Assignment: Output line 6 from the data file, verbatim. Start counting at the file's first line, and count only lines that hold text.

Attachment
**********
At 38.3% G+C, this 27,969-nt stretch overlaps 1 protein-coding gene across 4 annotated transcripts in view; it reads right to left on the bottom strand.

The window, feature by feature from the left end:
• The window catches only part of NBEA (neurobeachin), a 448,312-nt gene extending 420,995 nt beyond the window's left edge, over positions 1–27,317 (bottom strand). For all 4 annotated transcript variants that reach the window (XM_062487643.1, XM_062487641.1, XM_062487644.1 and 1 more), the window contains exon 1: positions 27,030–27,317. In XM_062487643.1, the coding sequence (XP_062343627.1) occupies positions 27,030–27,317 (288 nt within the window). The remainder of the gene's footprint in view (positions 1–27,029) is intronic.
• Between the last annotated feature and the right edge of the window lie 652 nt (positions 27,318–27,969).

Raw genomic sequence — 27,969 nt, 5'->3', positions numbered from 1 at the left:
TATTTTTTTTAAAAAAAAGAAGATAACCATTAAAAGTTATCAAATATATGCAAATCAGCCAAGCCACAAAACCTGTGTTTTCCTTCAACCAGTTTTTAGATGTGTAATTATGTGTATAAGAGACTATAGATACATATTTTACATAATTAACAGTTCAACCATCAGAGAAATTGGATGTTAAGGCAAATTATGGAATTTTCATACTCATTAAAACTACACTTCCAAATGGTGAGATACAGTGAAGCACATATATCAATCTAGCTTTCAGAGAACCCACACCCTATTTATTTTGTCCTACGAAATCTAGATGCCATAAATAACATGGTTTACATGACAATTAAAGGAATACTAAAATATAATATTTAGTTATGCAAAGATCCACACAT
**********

TATTTTTTTTAAAAAAAAGAAGATAACCATTAAAAGTTATCAAATATATGCAAATCAGCCAAGCCACAAAACCTGTGTTTTCCTTCAACCAGTTTTTAGATGTGTAATTATGTGTATAAGAGACTATAGATACATATTTTACATAATTAACAGTTCAACCATCAGAGAAATTGGATGTTAAGGCAAATTATGGAATTTTCATACTCATTAAAACTACACTTCCAAATGGTGAGATACAGTGAAGCACATATATCAATCTAGCTTTCAGAGAACCCACACCCTATTTATTTTGTCCTACGAAATCTAGATGCCATAAATAACATGGTTTACATGACAATTAAAGGAATACTAAAATATAATATTTAGTTATGCAAAGATCCACACAT